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Heuristic modeling of spectral plasma emission for laser-induced breakdown spectroscopy
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Image of FIG. 1.
FIG. 1.

Simplified plasma model for the heuristic approach. (a) The plasma is described by two shells: an inner sphere or plasma core S1 and an outer shell S2. The ambient atmosphere is described by shell S3; (b) densities and (c) temperature distribution in the regions S1–S3.

Image of FIG. 2.
FIG. 2.

Side-on high-speed images of the laser-induced plasma on an iron sample for (a) a single pulse of 80 mJ, (b) a symmetric collinear double pulse with , and (c) an unsymmetric collinear double pulse with and . The numbers in the upper right corner of each image show the delay time in microseconds of the start of the exposure with respect to the last pulse irradiated. The exposure time itself of each frame was kept constant and amounts to 50 ns. The further measuring parameters are and . The laser is irradiated from the top; the black horizontal line marks the position of the sample surface.

Image of FIG. 3.
FIG. 3.

Schematic illustration of the heuristic model to calculate the spectral plasma emission.

Image of FIG. 4.
FIG. 4.

Shell model of the plasma and integration paths of the radiation transport equation.

Image of FIG. 5.
FIG. 5.

Measured iron spectrum (solid line, measurement parameters: see text) and calculated spectrum (dotted line) using the following values: , , , and ; , , , and ; , , and . For the lines marked with an “S,” Stark width broadening parameters are published.

Image of FIG. 6.
FIG. 6.

Al I line at 394.4 nm with line reversal. Top: experimental spectrum (solid line) and Lorentz fit curve to the wings (dash-dot line). Bottom: experimental spectrum and calculated line profile (dotted line) using the following values: , , , and ; , , , and ; , , and .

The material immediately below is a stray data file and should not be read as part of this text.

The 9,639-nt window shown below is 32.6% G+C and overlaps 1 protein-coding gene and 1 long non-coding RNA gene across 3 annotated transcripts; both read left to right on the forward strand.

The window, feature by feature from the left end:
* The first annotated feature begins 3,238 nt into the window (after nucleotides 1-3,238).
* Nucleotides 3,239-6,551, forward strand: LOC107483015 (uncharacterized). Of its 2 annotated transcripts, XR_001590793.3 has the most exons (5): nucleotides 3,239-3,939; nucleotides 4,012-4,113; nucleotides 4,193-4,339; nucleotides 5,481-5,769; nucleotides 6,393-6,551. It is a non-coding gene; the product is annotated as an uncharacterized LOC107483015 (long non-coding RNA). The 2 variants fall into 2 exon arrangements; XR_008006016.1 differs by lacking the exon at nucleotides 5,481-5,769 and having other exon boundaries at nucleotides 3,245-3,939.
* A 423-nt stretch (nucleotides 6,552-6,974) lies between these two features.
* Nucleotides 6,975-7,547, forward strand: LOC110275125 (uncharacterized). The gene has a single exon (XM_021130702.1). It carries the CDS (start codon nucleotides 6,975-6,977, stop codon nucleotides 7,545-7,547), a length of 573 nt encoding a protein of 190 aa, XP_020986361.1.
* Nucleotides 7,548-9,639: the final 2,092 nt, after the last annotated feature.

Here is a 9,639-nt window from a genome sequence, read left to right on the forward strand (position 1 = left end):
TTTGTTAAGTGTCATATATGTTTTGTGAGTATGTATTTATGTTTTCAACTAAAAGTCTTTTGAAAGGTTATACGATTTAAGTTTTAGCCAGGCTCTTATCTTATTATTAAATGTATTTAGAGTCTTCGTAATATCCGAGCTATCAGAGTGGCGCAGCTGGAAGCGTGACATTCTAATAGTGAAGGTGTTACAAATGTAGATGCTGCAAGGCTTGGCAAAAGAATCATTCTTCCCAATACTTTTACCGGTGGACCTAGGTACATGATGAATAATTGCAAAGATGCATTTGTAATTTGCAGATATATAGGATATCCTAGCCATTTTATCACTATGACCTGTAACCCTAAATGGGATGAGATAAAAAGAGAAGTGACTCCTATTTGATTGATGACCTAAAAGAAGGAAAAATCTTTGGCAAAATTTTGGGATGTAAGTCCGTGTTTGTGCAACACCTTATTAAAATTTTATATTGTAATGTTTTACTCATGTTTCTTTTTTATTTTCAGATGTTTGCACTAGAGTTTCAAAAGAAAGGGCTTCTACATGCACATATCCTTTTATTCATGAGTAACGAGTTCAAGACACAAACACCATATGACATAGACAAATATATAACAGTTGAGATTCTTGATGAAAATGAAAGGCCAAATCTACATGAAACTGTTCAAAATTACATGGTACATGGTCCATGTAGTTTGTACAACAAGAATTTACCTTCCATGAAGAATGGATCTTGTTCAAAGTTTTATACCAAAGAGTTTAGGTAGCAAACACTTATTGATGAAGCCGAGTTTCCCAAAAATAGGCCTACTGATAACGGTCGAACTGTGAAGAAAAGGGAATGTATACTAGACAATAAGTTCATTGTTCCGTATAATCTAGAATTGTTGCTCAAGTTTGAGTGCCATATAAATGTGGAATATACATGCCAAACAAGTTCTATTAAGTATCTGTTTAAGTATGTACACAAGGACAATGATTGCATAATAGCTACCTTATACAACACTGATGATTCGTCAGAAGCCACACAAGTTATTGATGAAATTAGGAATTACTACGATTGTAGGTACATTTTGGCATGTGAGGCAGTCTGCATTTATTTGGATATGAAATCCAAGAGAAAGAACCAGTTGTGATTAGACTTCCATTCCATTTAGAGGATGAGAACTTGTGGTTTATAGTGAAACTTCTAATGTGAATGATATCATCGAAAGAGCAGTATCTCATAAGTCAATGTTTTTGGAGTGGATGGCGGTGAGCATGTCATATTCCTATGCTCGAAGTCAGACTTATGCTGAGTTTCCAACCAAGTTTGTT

Image of FIG. 7.
FIG. 7.

Simulated emission spectra in the VUV range for a steel sample with emission lines of carbon, phosphorus, and sulfur. Top: no absorption in the ambient atmosphere, middle/bottom: 0.1% and 0.2% oxygen content.


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Table I.

List of input quantities and their description for the heuristic model.

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Table II.

List of Fe I lines in the spectral range shown in Fig. 6 belonging to multiplets where Stark broadening data are partially available. The Stark width broadening constant shown in the third column is the average of the ratios of the Stark width and the electron density measured for different temperatures for a given line taken from Ref. 24. The Stark shift refers to an electron density of . Only those data of Ref. 24 were taken, where an uncertainty classification of grade A, , or B is stated corresponding to uncertainties being within 15%, 23%, and 30%.

Generic image for table
Table III.

Stark data of the Al I line 394.401 nm published for different electron densities and temperatures. Only those values marked with “*” having accuracies between 30% and 50% are taken to calculate an average Stark width broadening constant to be used for the simulation: . For the shift, the value is taken for the simulation.


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752b84549af89a08dbdd7fdb8b9568b5 journal.articlezxybnytfddd
Scitation: Heuristic modeling of spectral plasma emission for laser-induced breakdown spectroscopy